Although you may consciously notice the value proposition, I immediately have you comparing Gorilla Mind products to what you find in outlets like Trader Joe’s and Whole Foods. Everyone knows those companies have good products, and you breezed right past that line without realizing you’re putting all three businesses in the same category.

Reciprocity kicks in here:

Gorilla Mind is working on building trust with you by offering top products at below what you’d find anywhere else.

Do you understand why? You’re being told (and it’s true) that you’re getting top products far below market value. You’re basically getting something for free. This triggers the reciprocity principle.

Authority is also demonstrated on this line:

Gorilla Mind hasn’t bought a single ad either. The company’s focus is to grow organically, one customer at a time.

A company that doesn’t have to buy ads must be a good one, right?

Consistency means you want to live up your vision of yourself. This can be high-minded (“I’m the type of person who votes,” and thus a voter drive would have you sign a pledge to vote) or more ordinary, as in this case:

As I’ve said many times, I have no shame in asking for your business. Gorilla Mind makes great products, and you use great products, so why not use Gorilla Mind’s products?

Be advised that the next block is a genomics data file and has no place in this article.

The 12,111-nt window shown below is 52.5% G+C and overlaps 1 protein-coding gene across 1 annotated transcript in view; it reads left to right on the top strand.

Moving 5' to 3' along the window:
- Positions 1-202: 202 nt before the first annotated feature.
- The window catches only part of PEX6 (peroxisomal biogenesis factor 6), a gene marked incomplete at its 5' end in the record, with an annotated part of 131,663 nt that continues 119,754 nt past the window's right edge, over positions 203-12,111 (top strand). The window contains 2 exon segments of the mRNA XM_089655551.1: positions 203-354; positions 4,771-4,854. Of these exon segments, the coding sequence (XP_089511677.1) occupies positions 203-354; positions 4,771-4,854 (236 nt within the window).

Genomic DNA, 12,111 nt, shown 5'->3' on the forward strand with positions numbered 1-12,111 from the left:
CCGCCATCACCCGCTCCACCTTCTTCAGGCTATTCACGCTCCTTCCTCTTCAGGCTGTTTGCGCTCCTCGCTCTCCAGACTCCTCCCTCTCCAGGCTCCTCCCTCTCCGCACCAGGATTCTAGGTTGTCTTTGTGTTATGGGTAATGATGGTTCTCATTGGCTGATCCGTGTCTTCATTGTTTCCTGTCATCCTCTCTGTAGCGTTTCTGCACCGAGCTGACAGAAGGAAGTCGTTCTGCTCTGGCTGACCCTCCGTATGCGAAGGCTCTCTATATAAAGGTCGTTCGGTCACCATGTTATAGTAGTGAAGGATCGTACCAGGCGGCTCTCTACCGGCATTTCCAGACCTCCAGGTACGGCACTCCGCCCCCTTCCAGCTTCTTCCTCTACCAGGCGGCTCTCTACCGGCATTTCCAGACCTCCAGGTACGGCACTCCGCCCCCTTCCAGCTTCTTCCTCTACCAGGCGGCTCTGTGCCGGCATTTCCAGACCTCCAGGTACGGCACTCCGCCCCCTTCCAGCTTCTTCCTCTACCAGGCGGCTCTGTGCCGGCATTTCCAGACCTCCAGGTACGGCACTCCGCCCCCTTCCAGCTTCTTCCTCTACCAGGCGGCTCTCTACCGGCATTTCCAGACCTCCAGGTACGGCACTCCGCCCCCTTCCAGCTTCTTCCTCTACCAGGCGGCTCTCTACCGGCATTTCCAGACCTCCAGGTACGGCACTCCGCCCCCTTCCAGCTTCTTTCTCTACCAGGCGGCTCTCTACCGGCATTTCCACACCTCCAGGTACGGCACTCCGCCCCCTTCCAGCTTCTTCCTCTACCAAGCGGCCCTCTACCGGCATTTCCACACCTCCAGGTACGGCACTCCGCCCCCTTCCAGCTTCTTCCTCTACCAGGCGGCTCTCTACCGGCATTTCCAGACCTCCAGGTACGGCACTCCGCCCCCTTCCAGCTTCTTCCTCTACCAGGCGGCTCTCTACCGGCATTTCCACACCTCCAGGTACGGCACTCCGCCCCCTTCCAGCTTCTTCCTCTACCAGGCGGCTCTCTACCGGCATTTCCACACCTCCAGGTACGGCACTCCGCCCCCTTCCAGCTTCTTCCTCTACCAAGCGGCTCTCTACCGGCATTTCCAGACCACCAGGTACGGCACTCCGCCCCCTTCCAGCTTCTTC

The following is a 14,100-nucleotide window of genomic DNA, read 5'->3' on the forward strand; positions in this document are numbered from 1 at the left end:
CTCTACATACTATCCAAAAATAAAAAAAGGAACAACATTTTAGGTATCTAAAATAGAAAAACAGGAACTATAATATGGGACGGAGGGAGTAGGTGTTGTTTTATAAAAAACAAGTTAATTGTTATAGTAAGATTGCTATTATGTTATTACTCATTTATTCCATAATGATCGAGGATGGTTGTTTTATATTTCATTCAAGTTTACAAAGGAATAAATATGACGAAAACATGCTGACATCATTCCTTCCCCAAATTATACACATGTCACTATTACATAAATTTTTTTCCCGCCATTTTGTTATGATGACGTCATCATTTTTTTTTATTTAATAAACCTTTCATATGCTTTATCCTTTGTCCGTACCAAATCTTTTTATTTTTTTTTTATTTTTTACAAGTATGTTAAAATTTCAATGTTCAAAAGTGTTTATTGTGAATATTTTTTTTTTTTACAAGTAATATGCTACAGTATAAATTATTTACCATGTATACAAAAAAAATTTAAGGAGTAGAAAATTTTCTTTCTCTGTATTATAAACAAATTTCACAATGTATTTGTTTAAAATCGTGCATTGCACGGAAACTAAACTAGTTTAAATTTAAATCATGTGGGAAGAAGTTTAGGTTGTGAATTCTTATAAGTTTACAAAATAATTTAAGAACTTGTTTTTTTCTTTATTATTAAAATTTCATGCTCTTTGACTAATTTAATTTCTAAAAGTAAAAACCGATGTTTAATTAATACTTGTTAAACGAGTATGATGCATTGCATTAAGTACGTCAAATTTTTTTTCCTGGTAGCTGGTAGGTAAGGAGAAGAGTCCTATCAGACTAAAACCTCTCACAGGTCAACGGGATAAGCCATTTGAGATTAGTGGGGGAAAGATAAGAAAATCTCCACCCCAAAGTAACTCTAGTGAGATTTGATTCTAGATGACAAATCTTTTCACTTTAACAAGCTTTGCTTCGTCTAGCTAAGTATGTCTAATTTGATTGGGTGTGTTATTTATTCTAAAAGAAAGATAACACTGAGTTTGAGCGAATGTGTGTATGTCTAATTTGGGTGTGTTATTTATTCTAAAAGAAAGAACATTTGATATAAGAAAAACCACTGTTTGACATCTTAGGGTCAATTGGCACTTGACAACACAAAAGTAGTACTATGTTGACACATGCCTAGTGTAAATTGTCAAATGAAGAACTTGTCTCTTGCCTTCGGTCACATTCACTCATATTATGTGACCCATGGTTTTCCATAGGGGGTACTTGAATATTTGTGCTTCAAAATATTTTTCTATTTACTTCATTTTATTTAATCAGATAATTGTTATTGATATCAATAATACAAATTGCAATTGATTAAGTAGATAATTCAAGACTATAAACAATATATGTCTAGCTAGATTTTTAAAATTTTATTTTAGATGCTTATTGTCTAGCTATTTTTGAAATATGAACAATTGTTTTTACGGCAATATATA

You’re already using products. Why not use these other products? That’s the consistency principle. You’re only being to asked to do something that you already do (or intend to do).

Consensus kicks in with the testimonials.

– “Man, my brain works on overdrive and my face is getting more handsome.”

– “I got this for myself. My girlfriend has since seemingly commandeered it from me. It appears she likes it more than me.”

– “I’ve been taking Gorilla Mind Smooth for one week to see if it’s b.s. or not. All I’ll say is this… I’ve been able to sit still and focus and write one hour a day consistently. I never do that.”

I selected the line about “my girlfriend took my products” as it overcomes a common objection. Can women use the skincare products? Yes of course. Women who aren’t breast feeding or nursing can use the other products, too, although Gorilla Dream is the second best seller for women after the skincare line.

Pretty Good Copy is not Perfect Copy.

There’s a lot to critique about my copy, and a professional copywriter who wanted you to impress you would rip it apart.

There aren’t enough pictures. A video should autoplay. The copy should be longer. (Good copy is often 10,000+ words.) Each testimonial should have a human face next to it. There should be an email opt-in for people who don’t want to buy right now. This email opt-in should retarget users with a coupon or offer. Etc.

Except I wrote the offer in 15 minutes, and spend less than an hour on this article. Which, if you re-read it, you’ll notice is its own form of copywriting. (Meta.)

When you launch a signature product, that’s when you need better than Pretty Good Copy.

How many “experts” can write persuasive sales copy as an afterthought?

And unlike most “experts,” I’ve done the impossible and sold a lot of books.